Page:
Official documents consulted included punishment books, minutes of various school meetings, school admission registers, class attendance registers, minute files and the school log books and records of staff returns at the district education office. Caution was taken since documents of many schools were inadequate or inaccurate for research standards. 

What’s more, the documents revealed a wide variation in quality. Except for the admission registers and class registers, some of which were not up to date and lacked crucial details, most of the documents were inadequate. In one school for example, a week’s search and waiting yielded no punishment or log book only to learn much later that the authorities had withdrawn them from circulation where documentation existed, there often lacked detail or continuity. 


 RESULTS

Awareness of and attitudes towards abolition of corporal punishment

The first theme of the study investigated the awareness of abolition of corporal punishment in secondary schools in   Kenya.   The   results   revealed    that   86%    of   the respondents were aware while 14% were not. Further, this level of awareness was broken down into 80, 100 and 94% for the students, teachers and parents respectively. These results revealed that awareness concerning the abolition of corporal punishment is lowest among students in spite of the policy affecting them directly. The implication of sensitisation of various groups of stakeholders was considered a contributory factor. 43% of students reported that the abolition of corporal punishment is never discussed in school gatherings like assemblies, compared to 22% of teachers and 18% of parents. The implication here is that it is highly possible teachers resist discussing the issue of abolition of corporal punishment with students to avoid diminishing their traditional authority and status in school and because sensitised students are bound to resist corporal punishment.

The second theme was concerned with attitudes towards the policy of abolition of corporal punishment. It is recognized that attitudes are precursors of behaviour, a predisposition to behave in a certain way. Attitudes have three components, feeling, thinking and acting. They can also be classified as being positive, neutral and negative (Gutkin et al., 1990). The Likert scale questions regarding this theme revealed that there is a consistent conviction among all stakeholders that corporal punishment takes less time to conduct than alternative forms of punishment. Teachers particularly agree with this situation, perhaps due to pressure and kind of workload that they have to perform. Perhaps the perception of saving time makes students more easily accept corporal punishment than other forms of discipline.  Probably, this notion is further reinforced by a common belief that corporal punishment is acceptable and normal in African societies and cultures. There is a high mean score for this view among parents and teachers. Students too have been socialized to this conviction, though to a lesser extent; regardless of the government ban of corporal punishment.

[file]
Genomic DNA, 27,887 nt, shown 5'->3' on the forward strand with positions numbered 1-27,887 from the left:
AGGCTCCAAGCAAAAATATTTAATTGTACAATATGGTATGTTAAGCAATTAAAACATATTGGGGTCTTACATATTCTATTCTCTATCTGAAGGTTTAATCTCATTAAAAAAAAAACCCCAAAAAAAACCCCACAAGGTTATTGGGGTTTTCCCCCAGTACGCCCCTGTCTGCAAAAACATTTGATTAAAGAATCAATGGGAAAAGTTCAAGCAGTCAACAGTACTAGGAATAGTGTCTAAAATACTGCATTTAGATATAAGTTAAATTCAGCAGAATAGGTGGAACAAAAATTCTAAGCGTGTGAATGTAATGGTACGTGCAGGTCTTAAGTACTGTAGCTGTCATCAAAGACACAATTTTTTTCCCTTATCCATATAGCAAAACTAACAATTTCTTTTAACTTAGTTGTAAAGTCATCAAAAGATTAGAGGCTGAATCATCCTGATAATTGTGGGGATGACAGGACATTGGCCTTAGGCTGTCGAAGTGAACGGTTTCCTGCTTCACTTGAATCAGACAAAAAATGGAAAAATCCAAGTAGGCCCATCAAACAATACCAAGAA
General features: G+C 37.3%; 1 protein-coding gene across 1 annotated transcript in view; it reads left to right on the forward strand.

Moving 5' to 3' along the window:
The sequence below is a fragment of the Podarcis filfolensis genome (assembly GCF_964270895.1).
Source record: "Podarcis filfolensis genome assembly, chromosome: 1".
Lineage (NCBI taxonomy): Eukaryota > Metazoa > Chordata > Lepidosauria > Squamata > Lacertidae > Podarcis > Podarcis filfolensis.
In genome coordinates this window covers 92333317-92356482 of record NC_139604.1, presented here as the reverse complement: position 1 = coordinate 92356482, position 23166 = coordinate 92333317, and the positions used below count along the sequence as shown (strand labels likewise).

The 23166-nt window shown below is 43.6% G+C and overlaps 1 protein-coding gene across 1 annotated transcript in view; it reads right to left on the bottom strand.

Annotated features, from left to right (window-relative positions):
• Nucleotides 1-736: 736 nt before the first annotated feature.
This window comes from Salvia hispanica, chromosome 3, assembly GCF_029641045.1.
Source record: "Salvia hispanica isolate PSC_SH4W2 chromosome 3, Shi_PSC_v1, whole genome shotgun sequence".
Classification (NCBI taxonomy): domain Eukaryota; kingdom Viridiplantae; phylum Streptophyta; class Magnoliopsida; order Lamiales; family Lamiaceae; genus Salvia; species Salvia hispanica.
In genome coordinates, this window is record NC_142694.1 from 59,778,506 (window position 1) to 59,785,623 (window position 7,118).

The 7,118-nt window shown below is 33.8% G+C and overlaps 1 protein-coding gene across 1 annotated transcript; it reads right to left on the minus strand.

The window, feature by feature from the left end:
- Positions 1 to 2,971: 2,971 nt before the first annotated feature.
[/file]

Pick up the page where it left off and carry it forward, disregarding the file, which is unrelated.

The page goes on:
The data from the respondents also indicated the government’s failure to consult them before abolishing corporal punishment in secondary schools. Teachers strongly felt that they should have been consulted before the abolition as was shown by a very high mean of 4.71 out of 5 with the parents mean standing at 4.33 while that of students was put at 3.24. In the absence of grassroots consultations, respondents considered debate over the same in parliament as the next viable alternative.

When the respondents were asked whether corporal punishment should be reinstated in schools, teachers (4.12) and parents (3.83) were in affirmative where as students (2.32) are strongly opposed to it. In fact, on average students expressed significant satisfaction (3.58) with the government’s policy to abolish the corporal punishment procedure. On the other hand, teachers are dissatisfied (1.94) followed by the parents (2.33), probably because these two groups wield disciplinary authority and power which they perceive abolition encroaches into (Gutkin et al., 1990).